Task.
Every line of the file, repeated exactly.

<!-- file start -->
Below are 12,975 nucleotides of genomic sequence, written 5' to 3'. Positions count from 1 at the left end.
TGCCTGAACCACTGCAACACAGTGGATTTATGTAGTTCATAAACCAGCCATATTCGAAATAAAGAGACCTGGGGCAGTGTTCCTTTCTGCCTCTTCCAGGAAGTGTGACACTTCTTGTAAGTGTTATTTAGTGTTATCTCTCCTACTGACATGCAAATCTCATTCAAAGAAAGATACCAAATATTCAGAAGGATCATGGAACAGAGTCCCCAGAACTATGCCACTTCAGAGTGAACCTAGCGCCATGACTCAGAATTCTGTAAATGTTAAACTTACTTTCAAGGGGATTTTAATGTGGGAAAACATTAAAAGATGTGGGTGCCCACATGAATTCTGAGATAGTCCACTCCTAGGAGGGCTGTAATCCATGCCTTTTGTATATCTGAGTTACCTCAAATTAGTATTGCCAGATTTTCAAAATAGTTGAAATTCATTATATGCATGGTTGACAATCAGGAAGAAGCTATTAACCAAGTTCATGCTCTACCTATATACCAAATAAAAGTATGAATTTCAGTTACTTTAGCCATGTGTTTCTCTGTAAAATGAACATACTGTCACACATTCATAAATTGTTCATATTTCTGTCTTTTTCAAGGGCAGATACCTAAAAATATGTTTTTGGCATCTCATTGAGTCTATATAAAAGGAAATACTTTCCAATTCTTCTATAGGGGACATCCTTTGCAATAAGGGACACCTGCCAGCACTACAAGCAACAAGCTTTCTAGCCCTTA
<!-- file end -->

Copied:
Below are 12,975 nucleotides of genomic sequence, written 5' to 3'. Positions count from 1 at the left end.
TGCCTGAACCACTGCAACACAGTGGATTTATGTAGTTCATAAACCAGCCATATTCGAAATAAAGAGACCTGGGGCAGTGTTCCTTTCTGCCTCTTCCAGGAAGTGTGACACTTCTTGTAAGTGTTATTTAGTGTTATCTCTCCTACTGACATGCAAATCTCATTCAAAGAAAGATACCAAATATTCAGAAGGATCATGGAACAGAGTCCCCAGAACTATGCCACTTCAGAGTGAACCTAGCGCCATGACTCAGAATTCTGTAAATGTTAAACTTACTTTCAAGGGGATTTTAATGTGGGAAAACATTAAAAGATGTGGGTGCCCACATGAATTCTGAGATAGTCCACTCCTAGGAGGGCTGTAATCCATGCCTTTTGTATATCTGAGTTACCTCAAATTAGTATTGCCAGATTTTCAAAATAGTTGAAATTCATTATATGCATGGTTGACAATCAGGAAGAAGCTATTAACCAAGTTCATGCTCTACCTATATACCAAATAAAAGTATGAATTTCAGTTACTTTAGCCATGTGTTTCTCTGTAAAATGAACATACTGTCACACATTCATAAATTGTTCATATTTCTGTCTTTTTCAAGGGCAGATACCTAAAAATATGTTTTTGGCATCTCATTGAGTCTATATAAAAGGAAATACTTTCCAATTCTTCTATAGGGGACATCCTTTGCAATAAGGGACACCTGCCAGCACTACAAGCAACAAGCTTTCTAGCCCTTA